Wednesday, August 20, 2014

Bad interview, good interview

A little bit more than a decade ago, we had a problem here at our office.

Part of our department's duty is to train employees about the proper way to conduct a news interview. For those of us who do this on a regular basis, it's old hat. We can get up in front of the camera and hit key point after key point with skill, giving the reporter what he or she needs to create a great story - even if it's about a tough topic.
Now is not the time to panic!
For those who don't know how to do it, it can be one of the most terrifying experiences in the world. There's the unblinking camera eye. The reporter who works for 'those people' in the media. The feeling that they have a piece of spinach stuck between their teeth or some other unforgivable gaffe. Or, the fear that they will not know what to say when asked a question, and they will look dumb.
Middle school students treading the boards...
It happens to all of us. I can remember being in plays while in elementary school, sweating the moment that I would be in front of the audience. Even though I knew my lines and cues and had been to more than a month of rehearsals, that fear always crept into the back of my mind as the curtain rose. It's a natural thing.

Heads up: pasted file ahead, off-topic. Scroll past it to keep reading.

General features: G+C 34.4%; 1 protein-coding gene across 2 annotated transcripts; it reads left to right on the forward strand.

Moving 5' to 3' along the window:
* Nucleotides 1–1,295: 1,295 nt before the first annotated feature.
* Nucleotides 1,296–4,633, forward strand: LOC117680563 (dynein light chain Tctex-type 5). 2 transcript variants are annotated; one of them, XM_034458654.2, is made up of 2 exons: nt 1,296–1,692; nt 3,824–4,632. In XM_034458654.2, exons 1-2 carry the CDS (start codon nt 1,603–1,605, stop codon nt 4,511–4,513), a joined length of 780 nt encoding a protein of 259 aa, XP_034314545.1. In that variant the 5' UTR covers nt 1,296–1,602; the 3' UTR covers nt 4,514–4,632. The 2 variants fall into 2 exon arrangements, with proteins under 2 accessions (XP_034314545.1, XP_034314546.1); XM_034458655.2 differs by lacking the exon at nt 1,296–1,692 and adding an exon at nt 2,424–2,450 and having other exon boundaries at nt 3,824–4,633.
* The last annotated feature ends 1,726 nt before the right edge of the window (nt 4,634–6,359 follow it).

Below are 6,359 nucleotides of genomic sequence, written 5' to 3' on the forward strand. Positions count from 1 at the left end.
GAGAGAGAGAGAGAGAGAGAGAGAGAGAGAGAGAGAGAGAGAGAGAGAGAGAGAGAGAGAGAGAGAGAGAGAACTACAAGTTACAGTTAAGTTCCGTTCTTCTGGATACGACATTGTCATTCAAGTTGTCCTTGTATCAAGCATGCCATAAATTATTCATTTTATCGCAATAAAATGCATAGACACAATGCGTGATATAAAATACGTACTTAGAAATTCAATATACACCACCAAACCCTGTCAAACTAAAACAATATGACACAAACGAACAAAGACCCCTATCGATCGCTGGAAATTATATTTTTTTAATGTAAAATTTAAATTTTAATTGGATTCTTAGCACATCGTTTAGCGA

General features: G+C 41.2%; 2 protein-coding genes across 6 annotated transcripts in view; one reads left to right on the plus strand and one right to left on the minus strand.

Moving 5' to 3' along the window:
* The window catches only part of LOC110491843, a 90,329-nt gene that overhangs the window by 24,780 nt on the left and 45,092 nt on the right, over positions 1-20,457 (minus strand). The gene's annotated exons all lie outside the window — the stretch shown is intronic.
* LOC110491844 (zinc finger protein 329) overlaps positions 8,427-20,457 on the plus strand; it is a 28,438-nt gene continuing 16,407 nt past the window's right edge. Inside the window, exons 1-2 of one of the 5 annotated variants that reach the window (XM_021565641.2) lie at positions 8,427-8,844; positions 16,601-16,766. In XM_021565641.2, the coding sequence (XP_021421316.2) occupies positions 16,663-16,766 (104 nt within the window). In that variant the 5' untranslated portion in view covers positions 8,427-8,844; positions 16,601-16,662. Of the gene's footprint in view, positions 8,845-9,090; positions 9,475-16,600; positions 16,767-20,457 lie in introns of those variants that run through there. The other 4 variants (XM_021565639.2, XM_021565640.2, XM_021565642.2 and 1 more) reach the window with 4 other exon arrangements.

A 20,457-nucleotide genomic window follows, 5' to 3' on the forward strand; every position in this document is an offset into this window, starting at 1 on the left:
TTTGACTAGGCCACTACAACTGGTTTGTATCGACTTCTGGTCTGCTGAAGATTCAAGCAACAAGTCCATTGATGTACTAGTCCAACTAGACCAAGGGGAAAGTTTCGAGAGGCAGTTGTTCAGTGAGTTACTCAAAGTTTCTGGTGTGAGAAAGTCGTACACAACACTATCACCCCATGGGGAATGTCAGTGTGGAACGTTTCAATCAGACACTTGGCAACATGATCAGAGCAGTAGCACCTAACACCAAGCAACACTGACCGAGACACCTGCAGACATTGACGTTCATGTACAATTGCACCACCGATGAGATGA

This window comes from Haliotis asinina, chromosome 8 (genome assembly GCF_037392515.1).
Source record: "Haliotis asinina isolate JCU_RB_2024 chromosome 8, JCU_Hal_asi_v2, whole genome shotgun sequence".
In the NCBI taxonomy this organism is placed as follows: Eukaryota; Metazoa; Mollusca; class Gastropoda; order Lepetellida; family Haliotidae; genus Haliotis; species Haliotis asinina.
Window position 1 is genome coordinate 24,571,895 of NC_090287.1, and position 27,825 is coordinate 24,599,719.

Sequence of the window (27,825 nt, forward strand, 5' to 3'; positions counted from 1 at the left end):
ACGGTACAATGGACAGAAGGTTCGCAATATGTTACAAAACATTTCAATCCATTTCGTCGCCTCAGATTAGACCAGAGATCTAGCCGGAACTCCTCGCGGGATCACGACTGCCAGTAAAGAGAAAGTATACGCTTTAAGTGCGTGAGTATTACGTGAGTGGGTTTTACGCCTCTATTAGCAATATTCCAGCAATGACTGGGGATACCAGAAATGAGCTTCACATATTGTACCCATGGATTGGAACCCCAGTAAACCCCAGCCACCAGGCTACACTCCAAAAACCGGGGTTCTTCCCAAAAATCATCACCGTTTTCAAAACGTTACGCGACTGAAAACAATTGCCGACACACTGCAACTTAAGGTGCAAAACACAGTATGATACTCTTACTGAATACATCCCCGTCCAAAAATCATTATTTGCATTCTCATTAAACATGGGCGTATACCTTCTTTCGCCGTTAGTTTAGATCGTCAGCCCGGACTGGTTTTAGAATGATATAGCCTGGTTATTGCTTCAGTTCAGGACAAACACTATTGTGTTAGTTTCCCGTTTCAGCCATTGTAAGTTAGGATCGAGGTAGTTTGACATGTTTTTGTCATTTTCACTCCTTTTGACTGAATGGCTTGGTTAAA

Even though we spent a lot of time teaching our employees about what went into a good TV interview and what could derail the process, we still got the occasional blank stare.

That's when one of our videographers and I hit on the idea of not only telling our students how to conduct an interview, but showing them a frank comparison between a good interview and a bad one. Within an afternoon, we had scripted the idea of the Media Zone.

In this three-minute video, Assistant Park Manager 'Tony Bagadonuts' is approached by a reporter and news photographer about recent reports of coyotes roaming county parks. There is a distinct difference between the first and second interviews, and, once this video is shown in our classes, it's easy to tell that the light bulbs switched on over the heads of our students. They could plainly see the contrast between the two interviews.

Now, I'm not saying that the second interview was perfect. 'Tony' managed to stumble his way through a few lines. The best thing about the video is that it leads to a lively discussion of what didn't work in the first part, and what worked well in the second.

This video has become a staple of our media training, and I hope you find it interesting enough to use in yours.

Tom Iovino, Public Information Specialist

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